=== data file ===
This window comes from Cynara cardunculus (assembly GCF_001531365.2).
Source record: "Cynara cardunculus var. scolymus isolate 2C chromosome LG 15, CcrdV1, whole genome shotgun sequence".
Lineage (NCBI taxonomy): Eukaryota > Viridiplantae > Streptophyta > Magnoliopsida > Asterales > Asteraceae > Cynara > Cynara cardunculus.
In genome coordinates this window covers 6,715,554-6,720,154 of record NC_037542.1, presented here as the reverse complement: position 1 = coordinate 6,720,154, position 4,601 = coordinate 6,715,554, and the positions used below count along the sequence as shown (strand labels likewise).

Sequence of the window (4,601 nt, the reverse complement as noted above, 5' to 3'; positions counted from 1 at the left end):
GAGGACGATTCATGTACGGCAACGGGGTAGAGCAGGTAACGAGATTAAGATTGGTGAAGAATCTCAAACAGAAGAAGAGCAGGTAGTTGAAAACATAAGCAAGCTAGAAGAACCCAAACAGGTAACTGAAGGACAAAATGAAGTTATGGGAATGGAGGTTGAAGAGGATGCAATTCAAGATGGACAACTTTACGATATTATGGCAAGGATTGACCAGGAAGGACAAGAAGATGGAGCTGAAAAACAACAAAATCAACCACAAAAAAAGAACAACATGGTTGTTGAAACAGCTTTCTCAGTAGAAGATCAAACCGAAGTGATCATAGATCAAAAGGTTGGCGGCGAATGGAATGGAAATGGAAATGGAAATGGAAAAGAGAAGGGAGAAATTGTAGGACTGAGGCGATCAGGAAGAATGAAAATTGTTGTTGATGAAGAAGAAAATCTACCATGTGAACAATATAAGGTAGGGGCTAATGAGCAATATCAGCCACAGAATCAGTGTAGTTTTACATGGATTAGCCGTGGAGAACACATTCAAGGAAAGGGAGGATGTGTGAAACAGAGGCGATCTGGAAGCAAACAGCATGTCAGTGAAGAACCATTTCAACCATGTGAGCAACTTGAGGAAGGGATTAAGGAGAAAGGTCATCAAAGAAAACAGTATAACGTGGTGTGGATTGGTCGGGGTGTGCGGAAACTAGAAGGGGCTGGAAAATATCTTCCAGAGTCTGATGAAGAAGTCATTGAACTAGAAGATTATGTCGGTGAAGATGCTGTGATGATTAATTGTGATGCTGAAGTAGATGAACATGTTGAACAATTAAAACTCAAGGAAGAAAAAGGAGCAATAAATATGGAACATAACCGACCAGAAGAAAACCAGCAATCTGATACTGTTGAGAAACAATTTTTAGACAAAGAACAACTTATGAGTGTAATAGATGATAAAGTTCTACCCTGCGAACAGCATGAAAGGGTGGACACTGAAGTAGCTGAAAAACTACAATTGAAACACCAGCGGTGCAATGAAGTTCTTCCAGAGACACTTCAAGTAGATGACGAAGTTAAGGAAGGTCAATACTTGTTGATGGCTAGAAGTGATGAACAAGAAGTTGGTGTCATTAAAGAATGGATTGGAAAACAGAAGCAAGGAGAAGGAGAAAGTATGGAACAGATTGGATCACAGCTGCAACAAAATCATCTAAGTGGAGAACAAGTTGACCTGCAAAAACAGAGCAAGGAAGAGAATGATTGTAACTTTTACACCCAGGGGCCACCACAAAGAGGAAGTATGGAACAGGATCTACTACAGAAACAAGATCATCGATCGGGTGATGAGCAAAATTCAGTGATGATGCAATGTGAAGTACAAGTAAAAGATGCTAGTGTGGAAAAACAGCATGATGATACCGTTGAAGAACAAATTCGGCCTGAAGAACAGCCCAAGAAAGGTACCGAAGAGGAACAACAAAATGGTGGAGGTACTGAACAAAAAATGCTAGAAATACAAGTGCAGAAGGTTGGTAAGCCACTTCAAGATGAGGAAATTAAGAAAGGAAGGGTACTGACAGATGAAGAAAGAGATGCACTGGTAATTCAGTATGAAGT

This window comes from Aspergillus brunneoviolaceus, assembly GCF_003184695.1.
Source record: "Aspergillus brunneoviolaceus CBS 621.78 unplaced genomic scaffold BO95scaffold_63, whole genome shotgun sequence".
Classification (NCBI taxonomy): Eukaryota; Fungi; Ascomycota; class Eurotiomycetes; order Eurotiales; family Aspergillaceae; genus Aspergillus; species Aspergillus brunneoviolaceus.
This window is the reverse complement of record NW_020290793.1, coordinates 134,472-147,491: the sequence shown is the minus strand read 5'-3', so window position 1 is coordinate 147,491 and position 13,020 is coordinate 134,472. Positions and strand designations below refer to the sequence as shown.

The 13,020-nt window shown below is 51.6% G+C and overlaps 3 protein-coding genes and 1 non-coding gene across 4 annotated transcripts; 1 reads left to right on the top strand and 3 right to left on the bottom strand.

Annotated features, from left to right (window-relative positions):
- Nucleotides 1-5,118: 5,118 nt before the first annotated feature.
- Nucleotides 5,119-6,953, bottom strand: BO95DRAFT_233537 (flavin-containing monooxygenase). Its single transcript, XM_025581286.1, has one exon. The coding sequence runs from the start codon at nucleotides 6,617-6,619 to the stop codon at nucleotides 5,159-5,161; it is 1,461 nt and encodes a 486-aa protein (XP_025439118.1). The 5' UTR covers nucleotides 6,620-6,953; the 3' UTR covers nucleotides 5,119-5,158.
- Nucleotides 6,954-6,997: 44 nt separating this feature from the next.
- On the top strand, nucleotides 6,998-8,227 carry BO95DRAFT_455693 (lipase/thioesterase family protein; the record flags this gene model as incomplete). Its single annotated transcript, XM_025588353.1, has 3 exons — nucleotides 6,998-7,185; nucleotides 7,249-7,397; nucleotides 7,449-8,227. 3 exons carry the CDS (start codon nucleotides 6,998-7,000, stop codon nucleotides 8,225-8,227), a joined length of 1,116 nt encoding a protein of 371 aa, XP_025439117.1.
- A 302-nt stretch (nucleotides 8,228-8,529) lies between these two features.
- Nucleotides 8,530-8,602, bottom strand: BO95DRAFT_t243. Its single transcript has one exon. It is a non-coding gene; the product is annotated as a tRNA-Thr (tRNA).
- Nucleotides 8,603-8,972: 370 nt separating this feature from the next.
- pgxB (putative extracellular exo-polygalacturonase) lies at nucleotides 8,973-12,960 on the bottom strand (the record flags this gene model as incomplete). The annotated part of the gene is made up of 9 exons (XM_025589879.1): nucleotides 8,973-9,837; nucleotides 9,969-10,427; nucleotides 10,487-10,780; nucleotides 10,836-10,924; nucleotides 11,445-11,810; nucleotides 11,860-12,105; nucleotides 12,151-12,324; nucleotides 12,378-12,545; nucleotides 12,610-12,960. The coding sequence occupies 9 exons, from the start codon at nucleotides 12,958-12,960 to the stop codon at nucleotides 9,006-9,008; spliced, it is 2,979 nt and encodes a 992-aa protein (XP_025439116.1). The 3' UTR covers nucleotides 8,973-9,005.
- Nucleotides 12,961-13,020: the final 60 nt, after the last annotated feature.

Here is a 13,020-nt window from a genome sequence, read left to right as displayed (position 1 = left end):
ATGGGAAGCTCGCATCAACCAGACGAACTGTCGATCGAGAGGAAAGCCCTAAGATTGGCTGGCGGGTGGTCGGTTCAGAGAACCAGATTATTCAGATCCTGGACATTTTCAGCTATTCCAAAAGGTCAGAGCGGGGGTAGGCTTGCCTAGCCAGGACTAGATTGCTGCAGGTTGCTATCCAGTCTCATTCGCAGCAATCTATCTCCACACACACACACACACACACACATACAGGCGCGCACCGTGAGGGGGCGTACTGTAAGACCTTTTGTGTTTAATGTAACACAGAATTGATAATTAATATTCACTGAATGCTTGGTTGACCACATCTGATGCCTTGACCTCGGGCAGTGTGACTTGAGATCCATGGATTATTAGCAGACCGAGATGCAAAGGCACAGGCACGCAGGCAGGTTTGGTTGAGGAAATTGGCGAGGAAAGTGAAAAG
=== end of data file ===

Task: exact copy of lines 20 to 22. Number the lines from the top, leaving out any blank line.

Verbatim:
- pgxB (putative extracellular exo-polygalacturonase) lies at nucleotides 8,973-12,960 on the bottom strand (the record flags this gene model as incomplete). The annotated part of the gene is made up of 9 exons (XM_025589879.1): nucleotides 8,973-9,837; nucleotides 9,969-10,427; nucleotides 10,487-10,780; nucleotides 10,836-10,924; nucleotides 11,445-11,810; nucleotides 11,860-12,105; nucleotides 12,151-12,324; nucleotides 12,378-12,545; nucleotides 12,610-12,960. The coding sequence occupies 9 exons, from the start codon at nucleotides 12,958-12,960 to the stop codon at nucleotides 9,006-9,008; spliced, it is 2,979 nt and encodes a 992-aa protein (XP_025439116.1). The 3' UTR covers nucleotides 8,973-9,005.
- Nucleotides 12,961-13,020: the final 60 nt, after the last annotated feature.

Here is a 13,020-nt window from a genome sequence, read left to right as displayed (position 1 = left end):